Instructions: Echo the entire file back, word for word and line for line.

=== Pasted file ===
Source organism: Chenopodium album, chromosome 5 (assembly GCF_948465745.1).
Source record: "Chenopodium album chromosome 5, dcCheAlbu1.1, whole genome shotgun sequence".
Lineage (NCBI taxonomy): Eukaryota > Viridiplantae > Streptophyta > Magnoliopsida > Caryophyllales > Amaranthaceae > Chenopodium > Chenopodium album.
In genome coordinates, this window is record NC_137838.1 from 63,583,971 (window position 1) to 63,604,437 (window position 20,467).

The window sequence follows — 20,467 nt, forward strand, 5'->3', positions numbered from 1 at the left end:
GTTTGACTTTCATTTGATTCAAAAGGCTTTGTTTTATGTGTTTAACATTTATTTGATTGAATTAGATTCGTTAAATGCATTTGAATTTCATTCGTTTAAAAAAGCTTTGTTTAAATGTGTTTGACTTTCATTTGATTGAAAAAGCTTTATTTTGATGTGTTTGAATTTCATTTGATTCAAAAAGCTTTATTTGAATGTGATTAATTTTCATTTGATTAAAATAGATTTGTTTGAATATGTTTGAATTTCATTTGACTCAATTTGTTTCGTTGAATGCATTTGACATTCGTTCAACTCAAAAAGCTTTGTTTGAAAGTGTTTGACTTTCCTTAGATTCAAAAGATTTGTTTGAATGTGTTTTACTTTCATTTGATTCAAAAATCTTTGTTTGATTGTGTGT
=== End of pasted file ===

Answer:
Source organism: Chenopodium album, chromosome 5 (assembly GCF_948465745.1).
Source record: "Chenopodium album chromosome 5, dcCheAlbu1.1, whole genome shotgun sequence".
Lineage (NCBI taxonomy): Eukaryota > Viridiplantae > Streptophyta > Magnoliopsida > Caryophyllales > Amaranthaceae > Chenopodium > Chenopodium album.
In genome coordinates, this window is record NC_137838.1 from 63,583,971 (window position 1) to 63,604,437 (window position 20,467).

The window sequence follows — 20,467 nt, forward strand, 5'->3', positions numbered from 1 at the left end:
GTTTGACTTTCATTTGATTCAAAAGGCTTTGTTTTATGTGTTTAACATTTATTTGATTGAATTAGATTCGTTAAATGCATTTGAATTTCATTCGTTTAAAAAAGCTTTGTTTAAATGTGTTTGACTTTCATTTGATTGAAAAAGCTTTATTTTGATGTGTTTGAATTTCATTTGATTCAAAAAGCTTTATTTGAATGTGATTAATTTTCATTTGATTAAAATAGATTTGTTTGAATATGTTTGAATTTCATTTGACTCAATTTGTTTCGTTGAATGCATTTGACATTCGTTCAACTCAAAAAGCTTTGTTTGAAAGTGTTTGACTTTCCTTAGATTCAAAAGATTTGTTTGAATGTGTTTTACTTTCATTTGATTCAAAAATCTTTGTTTGATTGTGTGT